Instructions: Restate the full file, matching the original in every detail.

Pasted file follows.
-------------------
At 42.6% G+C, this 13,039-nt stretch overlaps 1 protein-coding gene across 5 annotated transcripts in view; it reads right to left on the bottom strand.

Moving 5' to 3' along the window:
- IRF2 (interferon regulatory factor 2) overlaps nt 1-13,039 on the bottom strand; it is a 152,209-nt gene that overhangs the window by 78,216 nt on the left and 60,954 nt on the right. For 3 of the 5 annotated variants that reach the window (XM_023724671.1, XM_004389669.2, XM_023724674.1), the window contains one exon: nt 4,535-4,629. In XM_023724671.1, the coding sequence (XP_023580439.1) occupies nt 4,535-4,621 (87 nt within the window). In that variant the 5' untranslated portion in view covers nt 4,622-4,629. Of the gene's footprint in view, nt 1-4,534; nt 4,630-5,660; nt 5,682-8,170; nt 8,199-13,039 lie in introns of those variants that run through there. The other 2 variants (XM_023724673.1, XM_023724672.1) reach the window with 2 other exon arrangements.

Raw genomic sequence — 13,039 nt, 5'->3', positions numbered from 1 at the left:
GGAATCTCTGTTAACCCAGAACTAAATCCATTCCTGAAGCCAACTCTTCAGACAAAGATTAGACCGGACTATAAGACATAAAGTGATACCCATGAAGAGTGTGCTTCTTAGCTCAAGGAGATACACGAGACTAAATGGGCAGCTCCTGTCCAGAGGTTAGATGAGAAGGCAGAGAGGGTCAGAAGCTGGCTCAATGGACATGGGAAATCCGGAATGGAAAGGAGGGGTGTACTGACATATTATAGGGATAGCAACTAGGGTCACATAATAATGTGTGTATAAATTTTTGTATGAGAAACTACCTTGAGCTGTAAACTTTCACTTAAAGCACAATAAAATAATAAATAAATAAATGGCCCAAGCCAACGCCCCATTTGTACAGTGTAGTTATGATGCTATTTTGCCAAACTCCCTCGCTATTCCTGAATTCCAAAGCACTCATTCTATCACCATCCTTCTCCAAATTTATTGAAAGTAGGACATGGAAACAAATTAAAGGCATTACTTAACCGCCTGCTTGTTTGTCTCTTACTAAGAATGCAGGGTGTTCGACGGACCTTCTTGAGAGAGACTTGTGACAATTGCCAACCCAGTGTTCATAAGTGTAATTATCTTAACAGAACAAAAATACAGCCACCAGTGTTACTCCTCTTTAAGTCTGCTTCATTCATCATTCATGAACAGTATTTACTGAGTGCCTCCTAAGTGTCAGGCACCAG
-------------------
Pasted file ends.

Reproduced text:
At 42.6% G+C, this 13,039-nt stretch overlaps 1 protein-coding gene across 5 annotated transcripts in view; it reads right to left on the bottom strand.

Moving 5' to 3' along the window:
- IRF2 (interferon regulatory factor 2) overlaps nt 1-13,039 on the bottom strand; it is a 152,209-nt gene that overhangs the window by 78,216 nt on the left and 60,954 nt on the right. For 3 of the 5 annotated variants that reach the window (XM_023724671.1, XM_004389669.2, XM_023724674.1), the window contains one exon: nt 4,535-4,629. In XM_023724671.1, the coding sequence (XP_023580439.1) occupies nt 4,535-4,621 (87 nt within the window). In that variant the 5' untranslated portion in view covers nt 4,622-4,629. Of the gene's footprint in view, nt 1-4,534; nt 4,630-5,660; nt 5,682-8,170; nt 8,199-13,039 lie in introns of those variants that run through there. The other 2 variants (XM_023724673.1, XM_023724672.1) reach the window with 2 other exon arrangements.

Raw genomic sequence — 13,039 nt, 5'->3', positions numbered from 1 at the left:
GGAATCTCTGTTAACCCAGAACTAAATCCATTCCTGAAGCCAACTCTTCAGACAAAGATTAGACCGGACTATAAGACATAAAGTGATACCCATGAAGAGTGTGCTTCTTAGCTCAAGGAGATACACGAGACTAAATGGGCAGCTCCTGTCCAGAGGTTAGATGAGAAGGCAGAGAGGGTCAGAAGCTGGCTCAATGGACATGGGAAATCCGGAATGGAAAGGAGGGGTGTACTGACATATTATAGGGATAGCAACTAGGGTCACATAATAATGTGTGTATAAATTTTTGTATGAGAAACTACCTTGAGCTGTAAACTTTCACTTAAAGCACAATAAAATAATAAATAAATAAATGGCCCAAGCCAACGCCCCATTTGTACAGTGTAGTTATGATGCTATTTTGCCAAACTCCCTCGCTATTCCTGAATTCCAAAGCACTCATTCTATCACCATCCTTCTCCAAATTTATTGAAAGTAGGACATGGAAACAAATTAAAGGCATTACTTAACCGCCTGCTTGTTTGTCTCTTACTAAGAATGCAGGGTGTTCGACGGACCTTCTTGAGAGAGACTTGTGACAATTGCCAACCCAGTGTTCATAAGTGTAATTATCTTAACAGAACAAAAATACAGCCACCAGTGTTACTCCTCTTTAAGTCTGCTTCATTCATCATTCATGAACAGTATTTACTGAGTGCCTCCTAAGTGTCAGGCACCAG